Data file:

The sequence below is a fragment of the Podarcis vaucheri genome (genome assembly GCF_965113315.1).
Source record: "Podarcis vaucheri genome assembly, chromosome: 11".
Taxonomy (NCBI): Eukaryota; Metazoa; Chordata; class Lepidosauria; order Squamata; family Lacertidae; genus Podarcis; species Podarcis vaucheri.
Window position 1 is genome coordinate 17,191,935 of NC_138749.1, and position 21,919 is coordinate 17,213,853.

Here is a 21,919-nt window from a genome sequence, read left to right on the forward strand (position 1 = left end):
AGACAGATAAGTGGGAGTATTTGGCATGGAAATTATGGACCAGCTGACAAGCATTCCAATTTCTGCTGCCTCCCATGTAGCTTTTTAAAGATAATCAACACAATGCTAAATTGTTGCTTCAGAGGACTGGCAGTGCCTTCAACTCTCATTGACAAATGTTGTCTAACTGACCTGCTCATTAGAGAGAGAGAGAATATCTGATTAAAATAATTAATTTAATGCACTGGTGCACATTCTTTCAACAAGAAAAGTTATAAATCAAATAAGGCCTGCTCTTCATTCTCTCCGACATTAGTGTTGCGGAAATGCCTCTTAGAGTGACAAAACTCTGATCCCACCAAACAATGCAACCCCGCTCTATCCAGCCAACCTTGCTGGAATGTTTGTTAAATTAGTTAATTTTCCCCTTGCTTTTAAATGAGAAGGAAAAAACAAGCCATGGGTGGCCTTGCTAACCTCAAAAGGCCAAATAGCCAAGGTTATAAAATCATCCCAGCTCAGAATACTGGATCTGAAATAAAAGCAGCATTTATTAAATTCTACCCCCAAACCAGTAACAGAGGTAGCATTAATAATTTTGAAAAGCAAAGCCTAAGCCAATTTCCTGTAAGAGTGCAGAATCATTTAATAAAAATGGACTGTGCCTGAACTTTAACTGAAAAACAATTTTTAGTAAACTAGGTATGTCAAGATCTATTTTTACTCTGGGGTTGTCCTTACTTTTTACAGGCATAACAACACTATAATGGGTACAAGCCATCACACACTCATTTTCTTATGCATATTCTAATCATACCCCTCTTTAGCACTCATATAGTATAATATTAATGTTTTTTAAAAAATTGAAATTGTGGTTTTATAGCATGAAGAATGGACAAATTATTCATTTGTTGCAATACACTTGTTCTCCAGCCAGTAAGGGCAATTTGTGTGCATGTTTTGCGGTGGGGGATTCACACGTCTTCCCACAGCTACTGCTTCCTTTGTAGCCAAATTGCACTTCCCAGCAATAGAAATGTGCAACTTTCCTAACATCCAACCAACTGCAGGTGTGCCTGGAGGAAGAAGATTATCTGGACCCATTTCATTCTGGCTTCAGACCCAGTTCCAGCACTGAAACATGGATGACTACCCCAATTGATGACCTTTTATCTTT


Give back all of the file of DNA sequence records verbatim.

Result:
The sequence below is a fragment of the Podarcis vaucheri genome (genome assembly GCF_965113315.1).
Source record: "Podarcis vaucheri genome assembly, chromosome: 11".
Taxonomy (NCBI): Eukaryota; Metazoa; Chordata; class Lepidosauria; order Squamata; family Lacertidae; genus Podarcis; species Podarcis vaucheri.
Window position 1 is genome coordinate 17,191,935 of NC_138749.1, and position 21,919 is coordinate 17,213,853.

Here is a 21,919-nt window from a genome sequence, read left to right on the forward strand (position 1 = left end):
AGACAGATAAGTGGGAGTATTTGGCATGGAAATTATGGACCAGCTGACAAGCATTCCAATTTCTGCTGCCTCCCATGTAGCTTTTTAAAGATAATCAACACAATGCTAAATTGTTGCTTCAGAGGACTGGCAGTGCCTTCAACTCTCATTGACAAATGTTGTCTAACTGACCTGCTCATTAGAGAGAGAGAGAATATCTGATTAAAATAATTAATTTAATGCACTGGTGCACATTCTTTCAACAAGAAAAGTTATAAATCAAATAAGGCCTGCTCTTCATTCTCTCCGACATTAGTGTTGCGGAAATGCCTCTTAGAGTGACAAAACTCTGATCCCACCAAACAATGCAACCCCGCTCTATCCAGCCAACCTTGCTGGAATGTTTGTTAAATTAGTTAATTTTCCCCTTGCTTTTAAATGAGAAGGAAAAAACAAGCCATGGGTGGCCTTGCTAACCTCAAAAGGCCAAATAGCCAAGGTTATAAAATCATCCCAGCTCAGAATACTGGATCTGAAATAAAAGCAGCATTTATTAAATTCTACCCCCAAACCAGTAACAGAGGTAGCATTAATAATTTTGAAAAGCAAAGCCTAAGCCAATTTCCTGTAAGAGTGCAGAATCATTTAATAAAAATGGACTGTGCCTGAACTTTAACTGAAAAACAATTTTTAGTAAACTAGGTATGTCAAGATCTATTTTTACTCTGGGGTTGTCCTTACTTTTTACAGGCATAACAACACTATAATGGGTACAAGCCATCACACACTCATTTTCTTATGCATATTCTAATCATACCCCTCTTTAGCACTCATATAGTATAATATTAATGTTTTTTAAAAAATTGAAATTGTGGTTTTATAGCATGAAGAATGGACAAATTATTCATTTGTTGCAATACACTTGTTCTCCAGCCAGTAAGGGCAATTTGTGTGCATGTTTTGCGGTGGGGGATTCACACGTCTTCCCACAGCTACTGCTTCCTTTGTAGCCAAATTGCACTTCCCAGCAATAGAAATGTGCAACTTTCCTAACATCCAACCAACTGCAGGTGTGCCTGGAGGAAGAAGATTATCTGGACCCATTTCATTCTGGCTTCAGACCCAGTTCCAGCACTGAAACATGGATGACTACCCCAATTGATGACCTTTTATCTTT